With all that in mind, Basses Loaded starts off with new member Steve McDonald playing bass on a sludgy, doomy track, “The Decay Of Lying.” He proves right off the bat, even with the slow pace of it all, that he will be a high contributor to sparking the listeners interest as he adds in his pleasant vocals as well. McDonald also plays on the George Harrison cover “I Want To Tell You,” which keeps that classic vibe, yet is not unappealing to the ear in 2016. His other two tracks spaced throughout the album are “Hideous Woman” with its retro quality and slight Faith No More vibe with the guitar and layering, and finally “War Pussy,” which has that Stoner Doom edge pushed with modern experimentation and is extremely successful in its outcome. There is definitely a mash up of style happening on this album, yet each individual bass player seems to take on only all the similar styles. McDonald and Crover each come away with four songs on bass on this album with McDonald keeping in the sludgy stoner realm. While Crover also plays on the stoner sludge, he tends to get the songs that also have a major twist towards the weird. “Beer Hippie” is the most sane of the lot that Crover is on bass for, yet it is the most experimentally layered one of the Stoner jams. In addition, the track “Shaving Cream” is a wild tale of blasphemous lyrics mixed with slide whistles and other noise experimentation that is trademark lunacy and a non-stop joy-bringer.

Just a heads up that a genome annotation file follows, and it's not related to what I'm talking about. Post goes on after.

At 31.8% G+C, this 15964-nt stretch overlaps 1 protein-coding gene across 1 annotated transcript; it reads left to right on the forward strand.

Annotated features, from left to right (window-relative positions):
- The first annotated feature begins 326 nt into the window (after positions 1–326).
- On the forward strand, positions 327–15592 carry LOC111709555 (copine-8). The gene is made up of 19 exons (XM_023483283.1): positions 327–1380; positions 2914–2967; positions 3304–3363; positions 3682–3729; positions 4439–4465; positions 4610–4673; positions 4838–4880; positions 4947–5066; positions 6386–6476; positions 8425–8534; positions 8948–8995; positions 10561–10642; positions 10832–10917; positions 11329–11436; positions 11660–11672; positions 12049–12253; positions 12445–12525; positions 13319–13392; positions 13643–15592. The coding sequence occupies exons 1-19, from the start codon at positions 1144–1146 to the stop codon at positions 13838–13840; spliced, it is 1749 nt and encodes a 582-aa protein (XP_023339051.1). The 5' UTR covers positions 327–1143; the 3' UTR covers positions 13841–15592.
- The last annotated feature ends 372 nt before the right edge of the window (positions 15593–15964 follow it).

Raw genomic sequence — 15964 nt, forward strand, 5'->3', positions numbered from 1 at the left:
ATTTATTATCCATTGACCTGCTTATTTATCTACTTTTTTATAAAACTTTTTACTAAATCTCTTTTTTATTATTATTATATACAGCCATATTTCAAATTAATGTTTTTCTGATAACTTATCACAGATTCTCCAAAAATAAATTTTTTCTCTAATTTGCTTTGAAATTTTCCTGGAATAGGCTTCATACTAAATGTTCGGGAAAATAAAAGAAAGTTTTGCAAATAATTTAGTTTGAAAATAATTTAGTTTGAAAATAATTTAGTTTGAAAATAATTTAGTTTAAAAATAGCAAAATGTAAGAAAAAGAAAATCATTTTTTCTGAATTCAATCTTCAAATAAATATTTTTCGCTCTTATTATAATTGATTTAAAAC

‘The aforementioned “Take Me Out To The Ball Game,” which is a very traditional styled, yet slightly dark and twisty version of a song, is before “Phyllis Dillard,” one of the more speedy and experimental noise, guitar-heavy tracks closest in flavor to some of their earlier works. Now that the major players have been covered, the time has come to hit a shortstop at track number two, “Choco Plumbing,” where Jared Warren is on bass. This cut is packed with fun and is very Alternative in style with great creative drumming by Crover. In most cases, the drumming is in top form when Crover is not occupied with bass, which is why he tends to play bass on songs that are not in dire need of traditional, exceptional, yet always experimental percussion. This is not to say these other tunes are not complete in form as well. Of course, JD Pinkus gets “Captain Come Down,” which is the song that fits in best with that Butthole Surfers, punky, Alternative, noisy style, and it is well-crafted with him on vocals as well.
The lone song featuring Trevor Dunn on bass is “Planet Destructo,” which has a slow-paced Alternative style with echoed and softly flowing vocals. Possessing sounds from a previous era, it is not at all uninteresting in the present and has a compelling drum and bass duel midway through with fade-ins and outs of experimental guitar that keeps the ride exciting. Finally, playing out as the funkiest, goofiest track of all, in terms of rhythm mix up and style, is the Novoselic bass tune “Maybe I Am Amused,” weighing in at only 2:51 in time. It is definitely out in left field in terms of traditional baseball banter.
The Melvins will always be a one of a kind band who can provide something fun to the likes of everyone. Considering the great insight and influence they provided to later bands, and even despite the multitude of bass players and other members who fluctuated in and out of the game throughout the years, it cannot be denied that they are here to stay and that this latest work of experimental art of Basses Loaded has hit a few home runs. CrypticRock gives this album 4 out of 5 stars.